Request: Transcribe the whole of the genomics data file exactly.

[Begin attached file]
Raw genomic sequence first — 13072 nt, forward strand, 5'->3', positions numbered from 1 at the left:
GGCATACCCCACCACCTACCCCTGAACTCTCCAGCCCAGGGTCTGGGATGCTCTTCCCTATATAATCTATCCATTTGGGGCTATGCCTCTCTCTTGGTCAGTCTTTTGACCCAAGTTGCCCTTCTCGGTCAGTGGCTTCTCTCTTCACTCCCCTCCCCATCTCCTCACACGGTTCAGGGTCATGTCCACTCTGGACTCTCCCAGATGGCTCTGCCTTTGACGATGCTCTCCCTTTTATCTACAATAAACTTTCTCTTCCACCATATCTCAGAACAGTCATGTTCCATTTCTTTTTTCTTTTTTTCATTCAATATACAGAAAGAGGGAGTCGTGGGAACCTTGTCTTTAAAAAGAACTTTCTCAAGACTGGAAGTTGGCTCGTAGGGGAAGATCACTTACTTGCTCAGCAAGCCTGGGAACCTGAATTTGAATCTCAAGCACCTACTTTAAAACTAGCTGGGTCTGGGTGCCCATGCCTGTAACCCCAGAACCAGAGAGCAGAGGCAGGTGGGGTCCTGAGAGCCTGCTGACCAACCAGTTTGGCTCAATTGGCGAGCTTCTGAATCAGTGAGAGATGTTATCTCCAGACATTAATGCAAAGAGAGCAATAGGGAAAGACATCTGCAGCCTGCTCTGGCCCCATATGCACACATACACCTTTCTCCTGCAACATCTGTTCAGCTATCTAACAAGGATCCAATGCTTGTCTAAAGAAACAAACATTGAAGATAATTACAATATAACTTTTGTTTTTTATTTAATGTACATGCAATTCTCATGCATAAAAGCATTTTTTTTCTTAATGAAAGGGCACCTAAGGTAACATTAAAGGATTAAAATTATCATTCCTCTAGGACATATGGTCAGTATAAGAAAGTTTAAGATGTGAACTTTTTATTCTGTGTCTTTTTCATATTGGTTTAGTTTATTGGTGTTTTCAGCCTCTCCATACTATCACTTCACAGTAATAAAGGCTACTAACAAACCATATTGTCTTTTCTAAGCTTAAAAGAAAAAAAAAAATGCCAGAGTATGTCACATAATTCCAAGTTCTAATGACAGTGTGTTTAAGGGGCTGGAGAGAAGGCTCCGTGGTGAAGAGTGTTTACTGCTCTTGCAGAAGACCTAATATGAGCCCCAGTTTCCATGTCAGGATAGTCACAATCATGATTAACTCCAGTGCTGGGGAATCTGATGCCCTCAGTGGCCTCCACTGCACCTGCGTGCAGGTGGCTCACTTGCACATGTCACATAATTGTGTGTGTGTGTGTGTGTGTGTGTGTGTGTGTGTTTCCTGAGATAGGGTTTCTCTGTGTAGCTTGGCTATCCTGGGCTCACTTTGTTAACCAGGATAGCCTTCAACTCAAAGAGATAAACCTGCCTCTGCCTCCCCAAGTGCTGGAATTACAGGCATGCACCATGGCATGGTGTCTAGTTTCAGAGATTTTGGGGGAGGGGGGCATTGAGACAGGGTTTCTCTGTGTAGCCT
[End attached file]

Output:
Raw genomic sequence first — 13072 nt, forward strand, 5'->3', positions numbered from 1 at the left:
GGCATACCCCACCACCTACCCCTGAACTCTCCAGCCCAGGGTCTGGGATGCTCTTCCCTATATAATCTATCCATTTGGGGCTATGCCTCTCTCTTGGTCAGTCTTTTGACCCAAGTTGCCCTTCTCGGTCAGTGGCTTCTCTCTTCACTCCCCTCCCCATCTCCTCACACGGTTCAGGGTCATGTCCACTCTGGACTCTCCCAGATGGCTCTGCCTTTGACGATGCTCTCCCTTTTATCTACAATAAACTTTCTCTTCCACCATATCTCAGAACAGTCATGTTCCATTTCTTTTTTCTTTTTTTCATTCAATATACAGAAAGAGGGAGTCGTGGGAACCTTGTCTTTAAAAAGAACTTTCTCAAGACTGGAAGTTGGCTCGTAGGGGAAGATCACTTACTTGCTCAGCAAGCCTGGGAACCTGAATTTGAATCTCAAGCACCTACTTTAAAACTAGCTGGGTCTGGGTGCCCATGCCTGTAACCCCAGAACCAGAGAGCAGAGGCAGGTGGGGTCCTGAGAGCCTGCTGACCAACCAGTTTGGCTCAATTGGCGAGCTTCTGAATCAGTGAGAGATGTTATCTCCAGACATTAATGCAAAGAGAGCAATAGGGAAAGACATCTGCAGCCTGCTCTGGCCCCATATGCACACATACACCTTTCTCCTGCAACATCTGTTCAGCTATCTAACAAGGATCCAATGCTTGTCTAAAGAAACAAACATTGAAGATAATTACAATATAACTTTTGTTTTTTATTTAATGTACATGCAATTCTCATGCATAAAAGCATTTTTTTTCTTAATGAAAGGGCACCTAAGGTAACATTAAAGGATTAAAATTATCATTCCTCTAGGACATATGGTCAGTATAAGAAAGTTTAAGATGTGAACTTTTTATTCTGTGTCTTTTTCATATTGGTTTAGTTTATTGGTGTTTTCAGCCTCTCCATACTATCACTTCACAGTAATAAAGGCTACTAACAAACCATATTGTCTTTTCTAAGCTTAAAAGAAAAAAAAAAATGCCAGAGTATGTCACATAATTCCAAGTTCTAATGACAGTGTGTTTAAGGGGCTGGAGAGAAGGCTCCGTGGTGAAGAGTGTTTACTGCTCTTGCAGAAGACCTAATATGAGCCCCAGTTTCCATGTCAGGATAGTCACAATCATGATTAACTCCAGTGCTGGGGAATCTGATGCCCTCAGTGGCCTCCACTGCACCTGCGTGCAGGTGGCTCACTTGCACATGTCACATAATTGTGTGTGTGTGTGTGTGTGTGTGTGTGTGTGTGTTTCCTGAGATAGGGTTTCTCTGTGTAGCTTGGCTATCCTGGGCTCACTTTGTTAACCAGGATAGCCTTCAACTCAAAGAGATAAACCTGCCTCTGCCTCCCCAAGTGCTGGAATTACAGGCATGCACCATGGCATGGTGTCTAGTTTCAGAGATTTTGGGGGAGGGGGGCATTGAGACAGGGTTTCTCTGTGTAGCCT